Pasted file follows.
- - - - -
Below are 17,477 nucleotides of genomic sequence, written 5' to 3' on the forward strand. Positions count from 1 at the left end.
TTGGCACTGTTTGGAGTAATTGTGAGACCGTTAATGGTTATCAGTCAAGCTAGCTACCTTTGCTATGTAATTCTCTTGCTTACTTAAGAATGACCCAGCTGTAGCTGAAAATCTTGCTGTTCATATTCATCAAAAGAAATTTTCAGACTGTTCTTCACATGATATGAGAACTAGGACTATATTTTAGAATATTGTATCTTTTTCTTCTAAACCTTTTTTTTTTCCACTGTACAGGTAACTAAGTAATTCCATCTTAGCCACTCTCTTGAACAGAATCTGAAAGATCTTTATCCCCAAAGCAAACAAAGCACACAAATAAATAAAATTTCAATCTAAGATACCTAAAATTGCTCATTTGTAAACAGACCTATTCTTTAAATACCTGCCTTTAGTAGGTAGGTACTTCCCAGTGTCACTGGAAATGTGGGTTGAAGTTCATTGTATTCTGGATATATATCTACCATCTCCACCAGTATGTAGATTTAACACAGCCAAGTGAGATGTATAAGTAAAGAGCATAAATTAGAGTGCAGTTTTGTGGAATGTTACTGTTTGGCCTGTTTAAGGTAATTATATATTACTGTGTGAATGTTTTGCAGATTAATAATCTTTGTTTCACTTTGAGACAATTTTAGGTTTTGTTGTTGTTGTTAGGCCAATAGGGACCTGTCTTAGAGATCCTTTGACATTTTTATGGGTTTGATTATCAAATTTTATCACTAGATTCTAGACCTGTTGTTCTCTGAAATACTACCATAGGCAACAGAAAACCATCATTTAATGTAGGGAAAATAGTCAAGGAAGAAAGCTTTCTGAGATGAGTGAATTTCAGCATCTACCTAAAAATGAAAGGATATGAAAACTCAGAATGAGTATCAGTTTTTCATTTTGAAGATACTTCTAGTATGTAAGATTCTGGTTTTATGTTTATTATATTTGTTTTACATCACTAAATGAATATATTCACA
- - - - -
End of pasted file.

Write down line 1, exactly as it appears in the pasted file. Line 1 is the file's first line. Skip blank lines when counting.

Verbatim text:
Below are 17,477 nucleotides of genomic sequence, written 5' to 3' on the forward strand. Positions count from 1 at the left end.